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For many, scoring a window seat on an airplane is cause for celebration. You not only have a built-in headrest and won’t get hit by the food cart, but you also get the best views. Those pluses, however, come with a serious downside: sun exposure.
While travelers are warned incessantly about sunburn risks during beach vacations and even ski getaways, taking protective skincare measures at 30,000 feet is not something typically discussed. Yet you could have a greater risk for sun damage while flying than when you’re on the ground.
“Airplane windows are typically made of polycarbonate plastic or layered composite glass,” New York City-based dermatologist Cherise Mizrahi-Levi told TPG. “While there is negligible transmission of UVB rays through plastic and glass windshields, UVA transmission through these windows is significant.”
Why is that important? Well, though you won’t necessarily get a sunburn since that’s caused primarily by UVB radiation, UVA rays penetrate the deeper layers of skin and are known to cause photoaging (sun spots and wrinkling).
And since you’re closer to the ozone layer — almost six miles closer to be more exact — the sun’s rays are simply more powerful. Plus, extended exposure to UVA rays can contribute to the development of skin cancers.
In fact, The Journal of the American Medical Association reported that the plane’s windows stopped about 99% of UVB rays, but only about half of UVA rays. That means about an hour of exposure on a plane is the equivalent of 20 minutes in a tanning bed. And, according to SkinCancer.org, there is no safe amount of time you should spend in a tanning bed. If you’ve ever used one, your chances
So then, is a 10-hour flight equivalent to 10 hours on the beach? Not exactly.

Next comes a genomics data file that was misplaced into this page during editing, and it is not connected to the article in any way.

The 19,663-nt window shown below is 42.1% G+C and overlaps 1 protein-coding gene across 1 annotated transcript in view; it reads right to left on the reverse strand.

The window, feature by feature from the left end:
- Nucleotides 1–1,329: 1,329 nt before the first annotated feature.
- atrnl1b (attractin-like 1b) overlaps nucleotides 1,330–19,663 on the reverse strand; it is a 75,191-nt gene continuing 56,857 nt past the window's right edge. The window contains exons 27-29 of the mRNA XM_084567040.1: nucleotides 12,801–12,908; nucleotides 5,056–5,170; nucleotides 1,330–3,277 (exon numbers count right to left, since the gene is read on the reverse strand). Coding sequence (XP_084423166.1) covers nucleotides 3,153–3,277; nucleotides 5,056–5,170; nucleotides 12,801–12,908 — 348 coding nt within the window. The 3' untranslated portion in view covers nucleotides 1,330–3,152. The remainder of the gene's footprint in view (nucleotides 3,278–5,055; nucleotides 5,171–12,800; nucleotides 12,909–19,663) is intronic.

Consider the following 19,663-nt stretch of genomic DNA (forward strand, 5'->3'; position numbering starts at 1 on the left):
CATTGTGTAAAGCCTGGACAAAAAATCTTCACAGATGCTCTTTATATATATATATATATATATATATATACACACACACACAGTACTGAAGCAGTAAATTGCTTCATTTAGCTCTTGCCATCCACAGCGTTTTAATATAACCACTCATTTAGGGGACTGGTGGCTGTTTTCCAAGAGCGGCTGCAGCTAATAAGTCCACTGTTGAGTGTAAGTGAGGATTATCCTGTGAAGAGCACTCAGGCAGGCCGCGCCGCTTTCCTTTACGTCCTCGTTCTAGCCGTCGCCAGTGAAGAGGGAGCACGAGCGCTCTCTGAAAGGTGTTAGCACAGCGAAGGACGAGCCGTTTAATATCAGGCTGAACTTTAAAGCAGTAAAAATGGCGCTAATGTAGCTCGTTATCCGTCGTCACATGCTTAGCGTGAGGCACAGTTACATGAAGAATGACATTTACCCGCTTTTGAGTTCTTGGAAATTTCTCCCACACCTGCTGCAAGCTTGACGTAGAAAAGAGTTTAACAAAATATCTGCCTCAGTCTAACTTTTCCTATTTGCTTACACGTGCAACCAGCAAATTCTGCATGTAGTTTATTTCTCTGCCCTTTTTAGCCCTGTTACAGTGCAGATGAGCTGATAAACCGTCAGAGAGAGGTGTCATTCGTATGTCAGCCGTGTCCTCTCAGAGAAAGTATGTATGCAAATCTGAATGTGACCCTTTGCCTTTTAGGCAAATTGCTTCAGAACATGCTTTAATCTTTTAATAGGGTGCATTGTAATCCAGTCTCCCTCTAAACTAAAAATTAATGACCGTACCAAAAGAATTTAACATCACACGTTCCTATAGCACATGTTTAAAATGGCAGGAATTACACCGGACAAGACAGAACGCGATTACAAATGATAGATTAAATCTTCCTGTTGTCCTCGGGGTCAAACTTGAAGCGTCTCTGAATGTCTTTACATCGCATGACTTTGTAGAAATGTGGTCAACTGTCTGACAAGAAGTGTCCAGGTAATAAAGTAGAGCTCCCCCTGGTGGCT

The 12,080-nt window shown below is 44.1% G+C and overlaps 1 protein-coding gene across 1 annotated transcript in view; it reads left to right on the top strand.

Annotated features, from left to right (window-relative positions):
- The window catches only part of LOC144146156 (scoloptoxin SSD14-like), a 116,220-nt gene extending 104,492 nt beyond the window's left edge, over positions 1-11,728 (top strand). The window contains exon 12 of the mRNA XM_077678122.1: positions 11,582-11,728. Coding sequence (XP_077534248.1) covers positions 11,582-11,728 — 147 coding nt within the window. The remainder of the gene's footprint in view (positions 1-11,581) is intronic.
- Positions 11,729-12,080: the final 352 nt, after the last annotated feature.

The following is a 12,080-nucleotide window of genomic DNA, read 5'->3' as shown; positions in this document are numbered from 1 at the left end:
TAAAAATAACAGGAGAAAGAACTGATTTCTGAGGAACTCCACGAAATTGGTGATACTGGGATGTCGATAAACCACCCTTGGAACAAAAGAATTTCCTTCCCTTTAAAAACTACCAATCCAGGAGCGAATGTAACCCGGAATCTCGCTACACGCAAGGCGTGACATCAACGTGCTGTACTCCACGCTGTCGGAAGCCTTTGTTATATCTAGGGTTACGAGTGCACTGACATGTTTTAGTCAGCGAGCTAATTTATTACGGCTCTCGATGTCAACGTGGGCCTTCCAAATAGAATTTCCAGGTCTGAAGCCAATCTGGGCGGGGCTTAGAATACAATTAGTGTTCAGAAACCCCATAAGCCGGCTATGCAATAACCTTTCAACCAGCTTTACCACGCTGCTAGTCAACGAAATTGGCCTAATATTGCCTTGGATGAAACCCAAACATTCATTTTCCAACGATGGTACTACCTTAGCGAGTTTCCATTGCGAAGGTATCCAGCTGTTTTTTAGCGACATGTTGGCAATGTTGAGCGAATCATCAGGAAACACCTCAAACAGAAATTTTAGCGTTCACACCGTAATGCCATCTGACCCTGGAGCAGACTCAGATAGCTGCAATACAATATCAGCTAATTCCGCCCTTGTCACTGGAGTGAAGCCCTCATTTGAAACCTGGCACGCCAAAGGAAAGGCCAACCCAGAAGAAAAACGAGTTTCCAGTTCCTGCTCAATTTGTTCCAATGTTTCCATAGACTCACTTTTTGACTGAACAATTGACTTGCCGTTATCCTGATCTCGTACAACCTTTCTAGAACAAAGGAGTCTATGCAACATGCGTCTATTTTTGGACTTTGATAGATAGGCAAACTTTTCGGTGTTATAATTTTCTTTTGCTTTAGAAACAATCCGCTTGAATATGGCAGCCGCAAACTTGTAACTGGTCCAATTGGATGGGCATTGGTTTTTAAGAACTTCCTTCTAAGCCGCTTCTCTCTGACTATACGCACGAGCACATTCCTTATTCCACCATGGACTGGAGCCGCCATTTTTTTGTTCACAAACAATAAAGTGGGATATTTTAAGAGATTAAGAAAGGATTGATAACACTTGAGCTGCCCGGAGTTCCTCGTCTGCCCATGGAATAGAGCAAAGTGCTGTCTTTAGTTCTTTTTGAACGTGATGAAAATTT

“With 10 hours on a flight, you will be mostly protected from UVB rays, and have partial protection from UVA rays from the aircraft and composition of the windows,” Mizrahi-Levi said. “However, there is still significant UVA exposure through the airplane windows.”
“Furthermore, the actual amount of UVA in the atmosphere is much higher at higher altitudes; thus, the effective carcinogenic (cancer-causing) dose is significantly higher at thousands of feet in the air compared to at sea level.”
That’s why it’s not surprising that those at the highest risk are pilots. The New York Times reported they have markedly higher rates of skin cancer, likely due to the prolonged exposure in front of the plane’s windshield. Though passengers are sitting next to much smaller windows for much shorter periods of time, they should still take precautions.
How to Protect Yourself From Sun Exposure
“Travelers should wear a broad-spectrum sunscreen with both UVA and UVB protection, at a minimum of SPF 30,” warned Mizrahi-Levi. “As a general rule of thumb, you should apply sunscreen 15 minutes before going outside and reapply every two hours during UV exposure.”
If you jetset often, other protective measures you should take include sitting in the aisle seat to minimize atmospheric UVA exposure and, if in the window seat, closing the shade, especially while flying at high altitudes. You could also opt for evening flights.
“The most intense UV exposure and the highest risk of sun damage occurs between the hours of 10am and 4pm,” Mizrahi-Levi said. Just be wary of messing with your circadian rhythm too much, because that could lead to other health issues.
And it’s not just on planes that travelers should be cautious about UVA ray exposure. People sitting next to train or car windows are susceptible to the same levels of sun exposure, according to Mizrahi-Levi. “If it’s your car, I recommend having additional UV protective window tinting placed on the windows.”
If you’re outdoors, you already know it’s important to wear sunscreen. But also consider altitude if you’re planning a hiking or skiing trip.
“Doing activities at higher altitudes exposes you to increased UV radiation,” said Mizrahi-Levi. “Therefore, it’s always important to wear and reapply sunscreen and an SPF lip balm while exercising or doing any outdoor activity at high altitudes.”
The CDC also warns travelers about sun exposure at places close to the equator and during summer months. And the reflection from the snow, sand and water increases exposure to both UVB as well as UVA rays, and therefore ups your risk.
Their top tips? Stay in the shade during that peak period Mizrahi-Levi mentioned; wear clothing that covers as much of your skin as possible; use a hat to shade the head, face, neck and ears; wear sunglasses that block both UVA and UVB rays; and make sure you use up-to-date sunscreen (toss it if it’s over two years old) to ensure you’re getting maximum protection.
Featured image by Viktor Forgacs via Unsplash.
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